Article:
Purim is a holiday celebration like no other
There is nothing like decades of martial law to make a community long for the good times. For the residents of Kinmen Island, a frontline in the defence against a communist invasion of Taiwan, those good times were the days of handsome brick villages, a thickly forested landscape, raucous festivals in tribute to protective deities and kilometres of sandy beaches free of terrifying landmines.
Recovery had to wait until 1995 -- the year the island was turned into a national park -- but the islanders have been largely successful in turning back the clock, and even giving it a good polish.
It helped that they had the island’s heritage to work with. Take the villages. For most of the Qing Dynasty (1644 to 1912), Kinmen had grown wealthy with trade, and clan competed with clan to display status via their homes. While a number of yanglou mansions fuse eastern and western styles, a typical dwelling is more traditionally southern Chinese in appearance: one-storey with a red brick facade and topped with overhanging eaves. It is a good rule of thumb that if the roof sweeps and tapers out like a dainty swallow's tail, the family who built it was wealthy. Other decorative touches on posher homes include recessed lintels with ceramic figurines, glazed tiles, stone relief and detailed carvings on exposed wood brackets.
Folk events, such as grand, smoky festivals for the gods, have also regained momentum (or more accurately, funding). The “Welcoming the City God” parade, a mass pilgrimage of costumed and merry-making devotees across the wooded countryside, is centuries old. But it was only two years ago that anyone outside Kinmen had heard about it (through some well-placed advertorials no less). It would be easy to write that the event is now in danger of losing its authenticity, but for a Taiwanese community, when the times are good, the festivals should be even better. And the gods themselves would not settle for anything less.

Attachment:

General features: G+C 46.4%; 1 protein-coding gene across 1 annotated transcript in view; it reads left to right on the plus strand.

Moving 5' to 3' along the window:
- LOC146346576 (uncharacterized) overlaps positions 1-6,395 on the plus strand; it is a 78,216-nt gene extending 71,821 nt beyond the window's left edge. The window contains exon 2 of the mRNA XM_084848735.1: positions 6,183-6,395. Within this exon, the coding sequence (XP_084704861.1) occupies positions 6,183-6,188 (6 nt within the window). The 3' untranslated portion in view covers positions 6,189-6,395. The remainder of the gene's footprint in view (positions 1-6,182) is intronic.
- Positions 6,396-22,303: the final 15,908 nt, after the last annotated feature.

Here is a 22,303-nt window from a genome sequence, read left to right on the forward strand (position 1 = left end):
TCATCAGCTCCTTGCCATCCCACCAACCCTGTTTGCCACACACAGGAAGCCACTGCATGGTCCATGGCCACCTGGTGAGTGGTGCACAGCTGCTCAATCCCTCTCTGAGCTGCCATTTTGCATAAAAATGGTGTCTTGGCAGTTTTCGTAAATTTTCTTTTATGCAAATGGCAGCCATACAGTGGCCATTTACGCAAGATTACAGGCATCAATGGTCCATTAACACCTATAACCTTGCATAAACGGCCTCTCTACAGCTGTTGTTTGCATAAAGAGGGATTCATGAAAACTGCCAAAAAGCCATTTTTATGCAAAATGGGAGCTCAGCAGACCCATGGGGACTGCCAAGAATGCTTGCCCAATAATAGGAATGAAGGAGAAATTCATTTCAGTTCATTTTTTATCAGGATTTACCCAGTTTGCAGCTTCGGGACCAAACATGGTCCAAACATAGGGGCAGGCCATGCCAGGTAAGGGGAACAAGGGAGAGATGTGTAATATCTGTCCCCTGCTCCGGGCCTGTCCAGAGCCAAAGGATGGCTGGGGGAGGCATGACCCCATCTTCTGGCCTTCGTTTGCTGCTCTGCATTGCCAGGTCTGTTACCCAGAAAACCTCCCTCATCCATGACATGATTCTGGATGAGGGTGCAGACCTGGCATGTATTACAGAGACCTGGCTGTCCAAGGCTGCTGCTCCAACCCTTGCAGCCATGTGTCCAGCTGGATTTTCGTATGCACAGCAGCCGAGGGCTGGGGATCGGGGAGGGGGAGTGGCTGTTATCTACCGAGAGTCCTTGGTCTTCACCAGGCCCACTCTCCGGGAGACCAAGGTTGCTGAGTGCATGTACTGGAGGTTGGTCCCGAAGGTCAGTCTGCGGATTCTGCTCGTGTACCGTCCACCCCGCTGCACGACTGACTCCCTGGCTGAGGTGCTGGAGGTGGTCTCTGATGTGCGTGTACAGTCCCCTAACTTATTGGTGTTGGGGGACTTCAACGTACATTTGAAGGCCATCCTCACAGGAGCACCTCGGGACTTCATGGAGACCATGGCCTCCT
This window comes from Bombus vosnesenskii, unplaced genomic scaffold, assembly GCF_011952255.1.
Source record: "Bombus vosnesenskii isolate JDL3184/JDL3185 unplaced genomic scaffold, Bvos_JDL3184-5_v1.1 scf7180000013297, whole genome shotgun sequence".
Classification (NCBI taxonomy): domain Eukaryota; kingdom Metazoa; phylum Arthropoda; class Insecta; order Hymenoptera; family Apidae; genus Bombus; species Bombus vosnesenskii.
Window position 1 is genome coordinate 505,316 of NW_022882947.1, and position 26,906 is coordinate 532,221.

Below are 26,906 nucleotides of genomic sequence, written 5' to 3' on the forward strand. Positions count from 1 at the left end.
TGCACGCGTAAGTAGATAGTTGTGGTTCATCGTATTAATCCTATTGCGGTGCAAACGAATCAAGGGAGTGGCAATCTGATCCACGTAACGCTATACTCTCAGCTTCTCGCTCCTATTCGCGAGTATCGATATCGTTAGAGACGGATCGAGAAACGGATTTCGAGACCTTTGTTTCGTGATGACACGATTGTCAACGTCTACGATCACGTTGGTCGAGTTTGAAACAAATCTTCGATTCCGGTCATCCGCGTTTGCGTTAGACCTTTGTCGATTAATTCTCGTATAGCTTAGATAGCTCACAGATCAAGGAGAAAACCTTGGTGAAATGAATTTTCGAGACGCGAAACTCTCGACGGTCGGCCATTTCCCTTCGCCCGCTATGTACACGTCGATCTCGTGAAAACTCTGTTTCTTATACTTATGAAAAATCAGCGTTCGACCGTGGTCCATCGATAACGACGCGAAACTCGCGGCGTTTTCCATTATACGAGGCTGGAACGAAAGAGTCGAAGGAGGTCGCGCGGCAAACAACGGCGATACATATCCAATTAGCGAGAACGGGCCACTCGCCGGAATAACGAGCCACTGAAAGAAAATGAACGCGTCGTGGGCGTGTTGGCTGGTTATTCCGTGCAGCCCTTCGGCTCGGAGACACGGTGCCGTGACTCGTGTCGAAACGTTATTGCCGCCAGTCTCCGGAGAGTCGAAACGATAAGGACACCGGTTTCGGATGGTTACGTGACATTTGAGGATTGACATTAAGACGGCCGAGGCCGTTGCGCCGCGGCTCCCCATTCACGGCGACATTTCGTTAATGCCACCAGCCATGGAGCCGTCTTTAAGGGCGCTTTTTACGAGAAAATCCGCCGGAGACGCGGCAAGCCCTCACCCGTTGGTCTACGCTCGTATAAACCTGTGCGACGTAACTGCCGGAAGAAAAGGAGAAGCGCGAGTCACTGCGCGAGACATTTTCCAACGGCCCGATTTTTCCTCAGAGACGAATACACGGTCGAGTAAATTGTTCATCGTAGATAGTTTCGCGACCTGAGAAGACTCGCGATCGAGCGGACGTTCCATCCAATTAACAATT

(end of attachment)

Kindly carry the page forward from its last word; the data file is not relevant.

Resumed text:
Residents are understandably less excited about the opening of former military sites, like the tunnels they used to huddle into for thrice-weekly drills (Kinmen is one of the most dug-into places in the world). But most will admit that the military presence was not all bad. Idle soldiers were usually put to use maintaining roads, building parks, planting trees, landscaping and even collecting trash. And without landmines under them, Kinmen's fine-sand beaches would not have remained undeveloped for so long.
The island's numerous lakes and ponds are also largely military creations. Willow-lined Lake Tai, for example, was created when a causeway had to be built across the mouth of a lagoon to facilitate tank traffic. The tanks are gone, but today the lake is a migratory bird habitat, and the daily sight of black cormorants coming to rest on the waters in the late evening has become one of Kinmen's iconic images.
In short, the islanders are a content lot these days as they re-familiarize themselves with the tranquil routines of country life. Their absolute isolation has long ended, but with their homeland still just remote enough, touristy crowds are unlikely to ever become a second force to snatch away the peace.
Kinmen is a short flight away from most major cities in Taiwan, or an hour ferry ride from Xiamen, China. Traffic on the island is light and car, scooter and bicycle rentals are available and easily arranged through home stays in one of the old villages.